David Zardiashvili: Do We Need a Community Revolution? 22.10.2012

The term "community" refers to a social group, usually larger than a village, whose members reside in a specific locality and often share a common cultural and historical heritage. Respectively, the local self-government is sometimes referred to as community government.
The "quality" of local self-government is usually measured by the following two criteria: - How democratic is the local self-government? How well does it represent local communities' interests and will? - How effective, cost-efficient and beneficial are the local self-government's services for the communities? Obviously, these criteria - the level of democracy of local self-government and efficiency of its services - are largely intertwined and interdependent. To be sufficiently effective, the local self-government must be responsive to the needs of local communities and its services must be tailored to serve their interests, not be pressed upon them. On the other hand, local democracy cannot succeed if these services are not efficient and the communities' interests are not adequately represented and fulfilled by the local self-government. If applied to the Georgian reality these general principles paint a very grim picture: there is in fact no community government, or local self-government, in Georgia today.
This argument, however radical and extreme it may seem, is quite easy to prove. The proof can be summarised just in a single paragraph. The stable supply of water, natural gas and electricity is one of the most essential and needed communal, or local, services. Georgia remains among a handful of countries where this vital communal service is not within the local self-government's competence. Moreover, even still regulated by the state, communal services in Georgia belong to the private, not public, sector. Georgia is perhaps the only country in the world to have transferred water supply and sanitation from the public to the private domain. There is not a single clause in the Georgian legislation to stipulate that the water supply is the prerogative of the central or local government.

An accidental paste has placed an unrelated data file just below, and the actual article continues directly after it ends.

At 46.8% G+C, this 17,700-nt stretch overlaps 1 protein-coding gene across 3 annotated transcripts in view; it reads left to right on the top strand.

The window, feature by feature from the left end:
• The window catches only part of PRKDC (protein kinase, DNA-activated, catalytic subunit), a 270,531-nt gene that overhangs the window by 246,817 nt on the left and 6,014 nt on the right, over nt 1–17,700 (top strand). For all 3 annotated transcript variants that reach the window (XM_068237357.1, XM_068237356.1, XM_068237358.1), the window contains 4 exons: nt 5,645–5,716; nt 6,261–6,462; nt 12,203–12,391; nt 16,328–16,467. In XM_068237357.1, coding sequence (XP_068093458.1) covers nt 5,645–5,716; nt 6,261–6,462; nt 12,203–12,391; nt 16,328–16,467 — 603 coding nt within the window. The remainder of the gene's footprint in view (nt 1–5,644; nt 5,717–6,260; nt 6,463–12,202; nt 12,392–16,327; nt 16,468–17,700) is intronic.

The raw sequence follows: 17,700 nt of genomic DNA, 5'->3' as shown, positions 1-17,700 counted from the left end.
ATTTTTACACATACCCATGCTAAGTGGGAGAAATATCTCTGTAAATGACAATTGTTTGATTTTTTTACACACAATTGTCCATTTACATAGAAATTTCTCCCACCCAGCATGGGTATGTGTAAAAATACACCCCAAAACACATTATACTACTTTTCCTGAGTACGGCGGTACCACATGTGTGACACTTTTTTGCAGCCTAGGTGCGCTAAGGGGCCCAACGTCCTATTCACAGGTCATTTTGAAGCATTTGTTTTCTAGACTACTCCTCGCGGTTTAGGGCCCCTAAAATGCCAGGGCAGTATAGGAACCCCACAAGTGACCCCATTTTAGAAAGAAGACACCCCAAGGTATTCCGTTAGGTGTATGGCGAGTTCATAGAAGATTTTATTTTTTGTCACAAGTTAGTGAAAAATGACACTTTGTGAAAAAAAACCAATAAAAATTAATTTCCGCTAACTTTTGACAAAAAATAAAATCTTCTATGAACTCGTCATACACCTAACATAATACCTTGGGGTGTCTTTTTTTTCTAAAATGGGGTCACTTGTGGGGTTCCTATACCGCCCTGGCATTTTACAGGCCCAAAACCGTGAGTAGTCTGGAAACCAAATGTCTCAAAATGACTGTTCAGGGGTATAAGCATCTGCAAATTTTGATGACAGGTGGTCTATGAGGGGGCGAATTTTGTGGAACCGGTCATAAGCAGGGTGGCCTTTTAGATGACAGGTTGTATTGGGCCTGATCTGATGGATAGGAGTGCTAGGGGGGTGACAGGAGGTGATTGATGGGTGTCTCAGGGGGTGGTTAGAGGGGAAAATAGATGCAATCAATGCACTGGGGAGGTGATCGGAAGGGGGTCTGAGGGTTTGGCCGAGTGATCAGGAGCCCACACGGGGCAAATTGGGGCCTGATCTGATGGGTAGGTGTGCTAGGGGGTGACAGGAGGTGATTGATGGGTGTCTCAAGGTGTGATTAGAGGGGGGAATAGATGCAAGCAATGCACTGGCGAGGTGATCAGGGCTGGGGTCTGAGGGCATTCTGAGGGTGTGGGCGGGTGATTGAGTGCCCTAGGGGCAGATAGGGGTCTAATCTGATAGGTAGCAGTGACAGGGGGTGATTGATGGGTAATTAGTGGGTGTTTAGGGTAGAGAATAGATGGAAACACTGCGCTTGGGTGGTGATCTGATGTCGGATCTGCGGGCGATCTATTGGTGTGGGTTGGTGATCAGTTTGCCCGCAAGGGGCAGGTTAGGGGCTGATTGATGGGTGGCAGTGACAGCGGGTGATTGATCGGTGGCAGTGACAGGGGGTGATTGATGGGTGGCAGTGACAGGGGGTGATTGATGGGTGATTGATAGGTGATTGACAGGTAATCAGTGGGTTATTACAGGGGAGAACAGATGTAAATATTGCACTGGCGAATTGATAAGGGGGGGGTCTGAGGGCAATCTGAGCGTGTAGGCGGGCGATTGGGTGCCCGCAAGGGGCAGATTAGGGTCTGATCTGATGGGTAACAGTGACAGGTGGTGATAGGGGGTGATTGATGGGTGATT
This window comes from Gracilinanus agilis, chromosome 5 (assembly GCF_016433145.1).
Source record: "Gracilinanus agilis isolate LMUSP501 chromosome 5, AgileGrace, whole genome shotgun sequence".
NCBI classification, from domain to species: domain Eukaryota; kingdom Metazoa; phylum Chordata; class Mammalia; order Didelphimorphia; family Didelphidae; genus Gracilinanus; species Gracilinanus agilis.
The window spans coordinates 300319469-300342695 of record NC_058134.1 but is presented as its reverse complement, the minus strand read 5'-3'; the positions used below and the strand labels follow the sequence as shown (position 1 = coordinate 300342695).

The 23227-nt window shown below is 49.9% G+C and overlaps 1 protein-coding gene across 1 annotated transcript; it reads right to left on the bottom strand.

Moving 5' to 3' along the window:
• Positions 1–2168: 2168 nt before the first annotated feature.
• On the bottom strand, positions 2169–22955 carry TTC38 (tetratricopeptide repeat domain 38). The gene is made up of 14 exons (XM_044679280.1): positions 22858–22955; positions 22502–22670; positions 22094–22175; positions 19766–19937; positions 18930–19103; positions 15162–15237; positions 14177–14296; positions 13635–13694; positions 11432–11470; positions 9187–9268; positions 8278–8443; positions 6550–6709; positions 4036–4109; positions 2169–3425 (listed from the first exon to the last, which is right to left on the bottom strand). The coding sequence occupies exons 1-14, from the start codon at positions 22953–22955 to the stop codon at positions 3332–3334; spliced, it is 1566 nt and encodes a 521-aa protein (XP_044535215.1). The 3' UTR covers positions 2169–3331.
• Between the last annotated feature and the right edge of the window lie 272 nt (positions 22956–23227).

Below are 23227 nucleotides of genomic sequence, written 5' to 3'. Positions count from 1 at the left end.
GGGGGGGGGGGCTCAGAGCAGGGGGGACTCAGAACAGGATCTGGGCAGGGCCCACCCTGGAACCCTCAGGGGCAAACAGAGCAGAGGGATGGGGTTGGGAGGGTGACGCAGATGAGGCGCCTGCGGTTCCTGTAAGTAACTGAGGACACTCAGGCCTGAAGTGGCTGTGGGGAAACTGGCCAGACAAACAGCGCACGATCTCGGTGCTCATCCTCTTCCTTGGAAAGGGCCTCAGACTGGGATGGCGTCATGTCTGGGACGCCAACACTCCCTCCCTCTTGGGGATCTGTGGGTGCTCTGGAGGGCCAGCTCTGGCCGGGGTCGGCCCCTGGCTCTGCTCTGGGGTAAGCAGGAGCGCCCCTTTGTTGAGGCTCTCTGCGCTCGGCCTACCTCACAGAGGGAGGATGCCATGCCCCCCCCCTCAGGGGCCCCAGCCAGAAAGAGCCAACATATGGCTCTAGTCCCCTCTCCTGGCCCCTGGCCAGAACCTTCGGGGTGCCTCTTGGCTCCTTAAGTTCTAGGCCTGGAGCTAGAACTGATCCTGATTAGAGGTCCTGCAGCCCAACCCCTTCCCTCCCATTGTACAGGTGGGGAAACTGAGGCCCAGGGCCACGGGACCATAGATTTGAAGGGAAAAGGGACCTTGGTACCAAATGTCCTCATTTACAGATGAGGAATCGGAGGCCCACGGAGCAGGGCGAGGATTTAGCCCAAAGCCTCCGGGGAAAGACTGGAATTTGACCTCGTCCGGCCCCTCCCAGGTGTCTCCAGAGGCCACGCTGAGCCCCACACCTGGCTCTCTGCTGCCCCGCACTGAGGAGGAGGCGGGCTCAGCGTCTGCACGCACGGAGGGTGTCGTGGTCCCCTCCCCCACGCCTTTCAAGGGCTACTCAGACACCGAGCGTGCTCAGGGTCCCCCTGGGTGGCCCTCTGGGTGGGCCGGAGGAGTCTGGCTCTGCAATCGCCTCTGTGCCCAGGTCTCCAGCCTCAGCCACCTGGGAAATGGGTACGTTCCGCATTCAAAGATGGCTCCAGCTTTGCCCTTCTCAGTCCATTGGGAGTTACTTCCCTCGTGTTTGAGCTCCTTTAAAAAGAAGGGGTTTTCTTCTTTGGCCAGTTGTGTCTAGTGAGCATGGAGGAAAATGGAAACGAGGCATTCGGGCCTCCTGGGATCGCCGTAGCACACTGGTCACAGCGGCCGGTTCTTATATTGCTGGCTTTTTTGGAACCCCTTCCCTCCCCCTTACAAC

This situation stems from the chaos of the first post-Soviet years. By that time the communal service system had completely disintegrated and the government had to rebuild it from scratch. Few cared about local democracy at the time as long as people had electricity in their homes. However, just the inefficiency of communal services was one of the main reasons of Shevardnadze government's demise. It may be assumed that but for the Rose Revolution, Georgia would have faced massive protests and riots against chronic blackouts. Maybe that's where the Georgian society made a mistake; maybe it had better launch a community revolution, instead of the rose one? But who thought about local communities at that time? Their voices were largely unheard and unheeded. Anyway, to overcome the chaos, the revolutionary government created a new, rather bizarre and arbitrarily designed system of communal services, wherein neither local communities nor local self-governments have any voice in deciding the service provision policies.
In this system ordinary citizens are powerless end-users, who have no rights but only the obligation to pay whatever they are billed, no matter the quality of the service. And they have no other choice: monopolist service providers are free to corner the market, impose and implement any policy they want and exploit public resources at will, while the service provision conditions and, most importantly, service fees are decided by the so-called regulator even though it has no mandate from the general public.
Small wonder that when a regulator is accountable only to its patron, i.e. the central government that has appointed it, rather than to the people, its main function is to "validate" secret deals between the government and the monopolies. As a result, the monopolist service providers have their hands free to "rob" the customers by overcharging them or imposing draconian fines calculated arbitrarily by themselves.
The nationwide power supply is stable nowadays, to be sure, but at what cost: We have been forced to relinquish our rights and accept an unreasonably high power supply fee. Under the Georgian constitution, the people possess an inalienable right to local self-governance. In reality, however, it is blatantly ignored and violated, since local self-governments are deprived of vital communal services. It means that there is in fact no community government in Georgia and monopolists are given free rein in the country. But for how long? Don't we really need a community revolution, do we?

Publications ...
Georgian CSOs
Links ...


Address: 72, Tsereteli Ave, Tbilisi
Tel: +995 32 235 51 54/235 77 37
E-mail: info@cipdd.org

CDS © 2012

All rights reserved